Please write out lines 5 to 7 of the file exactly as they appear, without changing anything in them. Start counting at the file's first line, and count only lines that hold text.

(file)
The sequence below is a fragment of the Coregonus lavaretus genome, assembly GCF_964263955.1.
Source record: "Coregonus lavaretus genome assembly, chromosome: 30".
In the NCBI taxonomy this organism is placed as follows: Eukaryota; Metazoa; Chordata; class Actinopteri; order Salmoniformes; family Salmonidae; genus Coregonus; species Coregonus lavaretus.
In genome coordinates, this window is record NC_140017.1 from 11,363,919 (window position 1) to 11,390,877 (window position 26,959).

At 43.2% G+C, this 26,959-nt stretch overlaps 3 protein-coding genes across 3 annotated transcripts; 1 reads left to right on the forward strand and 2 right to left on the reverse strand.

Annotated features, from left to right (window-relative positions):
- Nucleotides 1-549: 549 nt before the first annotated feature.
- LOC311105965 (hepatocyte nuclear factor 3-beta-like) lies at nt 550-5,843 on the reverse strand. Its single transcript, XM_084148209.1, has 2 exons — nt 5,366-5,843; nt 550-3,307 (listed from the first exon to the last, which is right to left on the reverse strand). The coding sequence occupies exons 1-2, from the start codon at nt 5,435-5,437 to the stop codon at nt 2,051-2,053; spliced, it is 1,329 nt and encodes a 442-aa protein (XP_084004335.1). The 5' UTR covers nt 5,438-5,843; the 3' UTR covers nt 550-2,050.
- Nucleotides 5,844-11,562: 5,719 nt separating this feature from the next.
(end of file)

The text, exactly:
At 43.2% G+C, this 26,959-nt stretch overlaps 3 protein-coding genes across 3 annotated transcripts; 1 reads left to right on the forward strand and 2 right to left on the reverse strand.

Annotated features, from left to right (window-relative positions):
- Nucleotides 1-549: 549 nt before the first annotated feature.